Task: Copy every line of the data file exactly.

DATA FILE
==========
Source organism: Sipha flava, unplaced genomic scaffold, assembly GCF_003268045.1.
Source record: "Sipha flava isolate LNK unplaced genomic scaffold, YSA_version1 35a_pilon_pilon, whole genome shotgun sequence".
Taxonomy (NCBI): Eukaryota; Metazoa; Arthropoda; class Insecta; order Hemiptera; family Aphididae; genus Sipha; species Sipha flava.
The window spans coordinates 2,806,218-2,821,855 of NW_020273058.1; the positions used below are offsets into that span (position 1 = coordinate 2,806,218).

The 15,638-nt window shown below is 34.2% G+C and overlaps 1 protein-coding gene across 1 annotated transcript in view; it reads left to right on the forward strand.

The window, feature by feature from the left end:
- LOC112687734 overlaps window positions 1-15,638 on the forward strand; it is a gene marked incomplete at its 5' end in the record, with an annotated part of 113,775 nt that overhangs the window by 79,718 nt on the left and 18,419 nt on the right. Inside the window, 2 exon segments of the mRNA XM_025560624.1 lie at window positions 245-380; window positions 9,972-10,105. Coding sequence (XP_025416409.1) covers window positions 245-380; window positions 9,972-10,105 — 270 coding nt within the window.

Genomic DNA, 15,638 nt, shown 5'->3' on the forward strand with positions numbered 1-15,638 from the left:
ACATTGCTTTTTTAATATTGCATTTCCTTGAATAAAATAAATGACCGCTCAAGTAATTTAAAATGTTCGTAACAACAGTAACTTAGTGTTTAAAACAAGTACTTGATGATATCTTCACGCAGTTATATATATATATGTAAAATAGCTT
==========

Source organism: Sipha flava, unplaced genomic scaffold, assembly GCF_003268045.1.
Source record: "Sipha flava isolate LNK unplaced genomic scaffold, YSA_version1 35a_pilon_pilon, whole genome shotgun sequence".
Taxonomy (NCBI): Eukaryota; Metazoa; Arthropoda; class Insecta; order Hemiptera; family Aphididae; genus Sipha; species Sipha flava.
The window spans coordinates 2,806,218-2,821,855 of NW_020273058.1; the positions used below are offsets into that span (position 1 = coordinate 2,806,218).

The 15,638-nt window shown below is 34.2% G+C and overlaps 1 protein-coding gene across 1 annotated transcript in view; it reads left to right on the forward strand.

The window, feature by feature from the left end:
- LOC112687734 overlaps window positions 1-15,638 on the forward strand; it is a gene marked incomplete at its 5' end in the record, with an annotated part of 113,775 nt that overhangs the window by 79,718 nt on the left and 18,419 nt on the right. Inside the window, 2 exon segments of the mRNA XM_025560624.1 lie at window positions 245-380; window positions 9,972-10,105. Coding sequence (XP_025416409.1) covers window positions 245-380; window positions 9,972-10,105 — 270 coding nt within the window.

Genomic DNA, 15,638 nt, shown 5'->3' on the forward strand with positions numbered 1-15,638 from the left:
ACATTGCTTTTTTAATATTGCATTTCCTTGAATAAAATAAATGACCGCTCAAGTAATTTAAAATGTTCGTAACAACAGTAACTTAGTGTTTAAAACAAGTACTTGATGATATCTTCACGCAGTTATATATATATATGTAAAATAGCTT